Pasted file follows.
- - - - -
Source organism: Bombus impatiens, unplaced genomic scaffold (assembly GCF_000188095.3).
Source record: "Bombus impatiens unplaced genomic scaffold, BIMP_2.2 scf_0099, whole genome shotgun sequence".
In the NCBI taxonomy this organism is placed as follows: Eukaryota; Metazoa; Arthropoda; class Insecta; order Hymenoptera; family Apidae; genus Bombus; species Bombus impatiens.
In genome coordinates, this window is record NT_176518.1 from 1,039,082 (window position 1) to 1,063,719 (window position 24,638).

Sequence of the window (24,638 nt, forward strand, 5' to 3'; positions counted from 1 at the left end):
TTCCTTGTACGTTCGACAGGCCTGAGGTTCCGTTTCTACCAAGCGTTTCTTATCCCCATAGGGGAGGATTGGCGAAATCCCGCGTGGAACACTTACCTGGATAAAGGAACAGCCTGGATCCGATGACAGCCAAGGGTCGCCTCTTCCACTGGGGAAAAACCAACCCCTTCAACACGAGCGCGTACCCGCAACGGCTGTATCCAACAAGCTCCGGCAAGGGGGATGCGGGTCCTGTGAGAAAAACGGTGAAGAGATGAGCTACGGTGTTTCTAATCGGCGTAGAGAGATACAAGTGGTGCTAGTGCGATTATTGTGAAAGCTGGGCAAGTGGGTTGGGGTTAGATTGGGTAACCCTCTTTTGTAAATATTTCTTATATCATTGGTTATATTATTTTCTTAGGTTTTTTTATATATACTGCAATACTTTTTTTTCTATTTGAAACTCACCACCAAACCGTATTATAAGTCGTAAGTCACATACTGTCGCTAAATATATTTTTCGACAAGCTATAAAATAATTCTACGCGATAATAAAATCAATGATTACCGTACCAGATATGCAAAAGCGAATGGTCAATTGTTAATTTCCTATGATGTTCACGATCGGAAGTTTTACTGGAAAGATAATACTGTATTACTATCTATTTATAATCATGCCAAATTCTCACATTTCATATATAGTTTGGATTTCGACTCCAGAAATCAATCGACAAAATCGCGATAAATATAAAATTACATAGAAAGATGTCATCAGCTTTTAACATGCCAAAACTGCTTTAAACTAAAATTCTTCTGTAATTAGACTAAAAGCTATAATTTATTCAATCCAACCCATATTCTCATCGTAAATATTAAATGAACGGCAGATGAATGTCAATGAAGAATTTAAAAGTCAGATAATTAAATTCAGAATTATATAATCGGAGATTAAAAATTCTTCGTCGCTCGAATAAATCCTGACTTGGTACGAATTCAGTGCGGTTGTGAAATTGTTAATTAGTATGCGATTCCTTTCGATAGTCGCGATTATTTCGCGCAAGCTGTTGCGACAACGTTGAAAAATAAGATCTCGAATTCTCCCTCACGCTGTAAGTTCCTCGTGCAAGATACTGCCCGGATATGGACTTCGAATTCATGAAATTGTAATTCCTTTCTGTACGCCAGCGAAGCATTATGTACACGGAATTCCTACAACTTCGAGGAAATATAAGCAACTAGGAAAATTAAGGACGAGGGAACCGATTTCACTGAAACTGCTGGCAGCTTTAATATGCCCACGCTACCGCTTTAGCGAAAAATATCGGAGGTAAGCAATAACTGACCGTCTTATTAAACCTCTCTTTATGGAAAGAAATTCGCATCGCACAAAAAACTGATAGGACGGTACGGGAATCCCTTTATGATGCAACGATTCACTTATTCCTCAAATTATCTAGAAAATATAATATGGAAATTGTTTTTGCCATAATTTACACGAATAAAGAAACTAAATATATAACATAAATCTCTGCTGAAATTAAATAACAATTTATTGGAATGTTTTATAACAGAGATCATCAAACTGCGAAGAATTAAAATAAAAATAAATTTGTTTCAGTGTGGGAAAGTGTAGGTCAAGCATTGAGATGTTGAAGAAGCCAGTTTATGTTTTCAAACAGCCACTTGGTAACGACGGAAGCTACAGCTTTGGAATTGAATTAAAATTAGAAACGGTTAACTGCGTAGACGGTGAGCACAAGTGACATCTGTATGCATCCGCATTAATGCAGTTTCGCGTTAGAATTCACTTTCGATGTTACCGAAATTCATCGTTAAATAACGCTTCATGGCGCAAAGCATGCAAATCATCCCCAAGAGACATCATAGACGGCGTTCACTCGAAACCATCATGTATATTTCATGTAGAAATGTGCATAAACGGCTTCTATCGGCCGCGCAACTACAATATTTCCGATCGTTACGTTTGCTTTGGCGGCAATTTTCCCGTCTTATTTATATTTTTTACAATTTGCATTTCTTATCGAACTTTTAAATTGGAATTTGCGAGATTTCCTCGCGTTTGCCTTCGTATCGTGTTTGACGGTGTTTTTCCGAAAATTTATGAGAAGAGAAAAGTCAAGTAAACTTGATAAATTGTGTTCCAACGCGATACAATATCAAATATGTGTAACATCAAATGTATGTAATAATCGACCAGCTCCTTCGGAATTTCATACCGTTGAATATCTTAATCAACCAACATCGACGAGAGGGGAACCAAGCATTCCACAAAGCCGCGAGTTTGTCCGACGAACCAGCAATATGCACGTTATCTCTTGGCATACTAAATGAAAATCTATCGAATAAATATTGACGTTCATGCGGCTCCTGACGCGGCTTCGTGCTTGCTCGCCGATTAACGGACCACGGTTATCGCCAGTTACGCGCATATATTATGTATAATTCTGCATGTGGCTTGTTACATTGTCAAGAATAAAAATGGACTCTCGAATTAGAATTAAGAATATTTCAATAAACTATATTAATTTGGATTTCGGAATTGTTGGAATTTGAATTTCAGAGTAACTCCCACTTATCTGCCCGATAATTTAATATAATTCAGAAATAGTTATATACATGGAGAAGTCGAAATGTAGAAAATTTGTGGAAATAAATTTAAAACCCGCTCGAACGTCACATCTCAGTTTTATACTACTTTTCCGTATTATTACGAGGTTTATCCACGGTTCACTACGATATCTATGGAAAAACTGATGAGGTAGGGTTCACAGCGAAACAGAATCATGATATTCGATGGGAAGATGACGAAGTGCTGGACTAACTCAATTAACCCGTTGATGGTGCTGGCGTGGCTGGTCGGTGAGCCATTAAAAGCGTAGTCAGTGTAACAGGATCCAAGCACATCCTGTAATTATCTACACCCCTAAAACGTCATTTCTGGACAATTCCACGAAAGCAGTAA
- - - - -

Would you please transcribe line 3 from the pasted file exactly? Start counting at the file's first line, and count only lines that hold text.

In the NCBI taxonomy this organism is placed as follows: Eukaryota; Metazoa; Arthropoda; class Insecta; order Hymenoptera; family Apidae; genus Bombus; species Bombus impatiens.